The Eyes And The Diet
- The first step in any good prevention strategy is to undergo a thorough eye exam, said Dr. Ashish Sharma of Retina Consultants of Southwest Florida, a group with five offices in the region. An ophthalmologist can see changes in the eye that a patient may not notice, and that may indicate an underlying disease, Sharma said.
- The retina – the light-sensitive tissue in the eye that receives images and conveys information about them to the brain – is central to Sharma’s practice. He treats retina damage in the form of macular degeneration, the leading cause of blindness in U.S. adults over 55, affecting 10 million Americans.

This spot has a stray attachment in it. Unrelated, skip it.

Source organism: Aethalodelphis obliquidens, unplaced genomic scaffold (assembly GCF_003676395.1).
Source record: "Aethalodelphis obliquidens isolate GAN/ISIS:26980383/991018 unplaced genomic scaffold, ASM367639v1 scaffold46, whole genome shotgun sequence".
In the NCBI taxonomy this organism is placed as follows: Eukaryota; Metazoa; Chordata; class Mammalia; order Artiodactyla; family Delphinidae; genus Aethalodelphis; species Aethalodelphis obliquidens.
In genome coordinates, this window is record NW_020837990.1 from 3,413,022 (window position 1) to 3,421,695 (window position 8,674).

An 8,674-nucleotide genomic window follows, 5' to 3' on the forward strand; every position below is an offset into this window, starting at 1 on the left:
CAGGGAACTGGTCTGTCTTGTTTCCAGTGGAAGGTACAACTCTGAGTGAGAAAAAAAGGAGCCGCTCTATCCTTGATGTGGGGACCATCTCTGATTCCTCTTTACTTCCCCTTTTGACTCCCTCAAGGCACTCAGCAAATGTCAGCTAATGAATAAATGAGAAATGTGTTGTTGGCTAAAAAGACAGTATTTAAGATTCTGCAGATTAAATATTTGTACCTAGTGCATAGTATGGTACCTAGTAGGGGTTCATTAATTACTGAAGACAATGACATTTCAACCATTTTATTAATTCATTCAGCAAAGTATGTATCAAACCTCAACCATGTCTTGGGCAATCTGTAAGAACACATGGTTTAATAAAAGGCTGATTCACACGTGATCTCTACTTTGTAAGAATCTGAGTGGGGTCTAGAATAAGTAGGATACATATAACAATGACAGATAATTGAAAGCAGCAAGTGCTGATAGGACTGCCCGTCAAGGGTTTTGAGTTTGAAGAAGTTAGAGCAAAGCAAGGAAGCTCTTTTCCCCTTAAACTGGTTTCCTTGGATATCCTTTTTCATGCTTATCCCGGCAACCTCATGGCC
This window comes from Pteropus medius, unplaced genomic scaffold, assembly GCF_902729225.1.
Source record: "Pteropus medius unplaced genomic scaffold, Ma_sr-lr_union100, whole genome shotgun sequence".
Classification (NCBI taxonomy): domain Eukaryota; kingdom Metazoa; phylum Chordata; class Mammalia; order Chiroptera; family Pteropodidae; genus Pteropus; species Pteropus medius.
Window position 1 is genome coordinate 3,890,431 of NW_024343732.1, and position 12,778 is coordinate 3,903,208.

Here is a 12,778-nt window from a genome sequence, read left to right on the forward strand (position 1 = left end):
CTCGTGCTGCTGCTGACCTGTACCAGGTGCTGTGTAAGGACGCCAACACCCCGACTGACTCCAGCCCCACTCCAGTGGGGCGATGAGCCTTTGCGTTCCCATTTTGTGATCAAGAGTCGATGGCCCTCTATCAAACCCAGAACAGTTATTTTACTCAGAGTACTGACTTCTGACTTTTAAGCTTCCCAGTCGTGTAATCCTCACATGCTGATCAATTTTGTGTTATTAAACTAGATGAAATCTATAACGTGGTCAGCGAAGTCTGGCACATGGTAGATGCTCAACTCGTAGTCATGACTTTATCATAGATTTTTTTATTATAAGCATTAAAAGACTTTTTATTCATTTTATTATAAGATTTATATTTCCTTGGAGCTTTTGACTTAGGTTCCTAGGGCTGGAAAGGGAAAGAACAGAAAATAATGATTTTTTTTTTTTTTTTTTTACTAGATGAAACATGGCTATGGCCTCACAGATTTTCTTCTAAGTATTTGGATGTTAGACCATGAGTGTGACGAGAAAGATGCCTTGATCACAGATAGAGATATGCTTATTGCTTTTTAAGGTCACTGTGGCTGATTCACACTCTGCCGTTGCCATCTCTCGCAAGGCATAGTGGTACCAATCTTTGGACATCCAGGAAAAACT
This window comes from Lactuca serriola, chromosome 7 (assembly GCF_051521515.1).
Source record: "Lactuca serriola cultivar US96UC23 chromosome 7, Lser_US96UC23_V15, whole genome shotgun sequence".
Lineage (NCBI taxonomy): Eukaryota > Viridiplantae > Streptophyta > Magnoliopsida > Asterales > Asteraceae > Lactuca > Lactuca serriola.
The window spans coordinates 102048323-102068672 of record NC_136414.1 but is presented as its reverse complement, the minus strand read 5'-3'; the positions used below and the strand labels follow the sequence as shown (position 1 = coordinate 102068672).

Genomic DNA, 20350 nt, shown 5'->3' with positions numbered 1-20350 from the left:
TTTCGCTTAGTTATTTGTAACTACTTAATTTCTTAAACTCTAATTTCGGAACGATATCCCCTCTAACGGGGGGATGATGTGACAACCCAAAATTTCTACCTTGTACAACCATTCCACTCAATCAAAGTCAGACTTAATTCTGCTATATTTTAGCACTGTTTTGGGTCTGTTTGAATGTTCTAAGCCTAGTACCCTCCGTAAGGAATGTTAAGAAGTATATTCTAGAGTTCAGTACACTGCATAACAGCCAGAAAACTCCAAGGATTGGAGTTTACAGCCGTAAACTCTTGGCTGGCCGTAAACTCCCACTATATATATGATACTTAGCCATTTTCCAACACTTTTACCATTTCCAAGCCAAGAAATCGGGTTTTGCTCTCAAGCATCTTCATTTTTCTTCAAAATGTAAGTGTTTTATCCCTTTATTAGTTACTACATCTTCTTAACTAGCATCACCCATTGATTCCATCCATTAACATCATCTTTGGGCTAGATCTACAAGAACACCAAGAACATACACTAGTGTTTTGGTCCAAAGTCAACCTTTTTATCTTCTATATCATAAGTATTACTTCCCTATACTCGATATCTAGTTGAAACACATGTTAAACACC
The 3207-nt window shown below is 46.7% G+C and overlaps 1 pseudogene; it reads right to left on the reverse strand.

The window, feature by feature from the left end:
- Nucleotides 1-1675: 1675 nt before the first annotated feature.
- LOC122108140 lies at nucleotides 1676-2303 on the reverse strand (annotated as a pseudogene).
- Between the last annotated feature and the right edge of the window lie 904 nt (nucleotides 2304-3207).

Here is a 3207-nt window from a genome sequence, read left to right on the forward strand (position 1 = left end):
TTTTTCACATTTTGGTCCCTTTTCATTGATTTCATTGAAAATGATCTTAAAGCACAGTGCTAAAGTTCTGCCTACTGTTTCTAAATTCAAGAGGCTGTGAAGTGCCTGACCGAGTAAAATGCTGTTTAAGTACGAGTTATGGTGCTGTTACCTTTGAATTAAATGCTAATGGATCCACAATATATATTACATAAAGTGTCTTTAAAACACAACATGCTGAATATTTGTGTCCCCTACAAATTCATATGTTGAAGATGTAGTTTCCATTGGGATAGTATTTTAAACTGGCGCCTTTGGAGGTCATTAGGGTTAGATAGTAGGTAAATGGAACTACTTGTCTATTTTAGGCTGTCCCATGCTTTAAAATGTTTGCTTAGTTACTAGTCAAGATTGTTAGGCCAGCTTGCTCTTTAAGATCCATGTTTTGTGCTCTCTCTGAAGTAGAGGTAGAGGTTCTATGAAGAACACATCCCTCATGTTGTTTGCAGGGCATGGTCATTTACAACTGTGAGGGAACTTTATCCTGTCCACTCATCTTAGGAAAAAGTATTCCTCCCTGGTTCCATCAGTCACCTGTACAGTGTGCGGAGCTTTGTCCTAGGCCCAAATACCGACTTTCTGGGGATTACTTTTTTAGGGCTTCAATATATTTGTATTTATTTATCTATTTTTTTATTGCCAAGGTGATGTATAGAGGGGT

- Certain foods and supplements can boost retinal health and possibly stave off disease, Sharma said. Leafy green vegetables such as kale, spinach and broccoli deserve priority in the diet, as do fish that are high in omega-3 fatty acids such as tuna, salmon, herring, lake trout and sardines.
- Sharma cites a clinical study called AREDS, or Age-Related Eye Disease Study sponsored by the National Institutes of Health, as the standard for finding supplements that enhance eye health. There are many different brand names that can be confusing to navigate, but Sharma said that using supplements with the term “AREDS formula” on the label is a good rule. The AREDS formula contains vitamins A, C, E, zinc, copper and beta-carotene, Sharma said. So the old advice about eating carrots, which contain beta-carotene, is true.
Article originally appeared in the Fort Myers News-Press on 2/5/13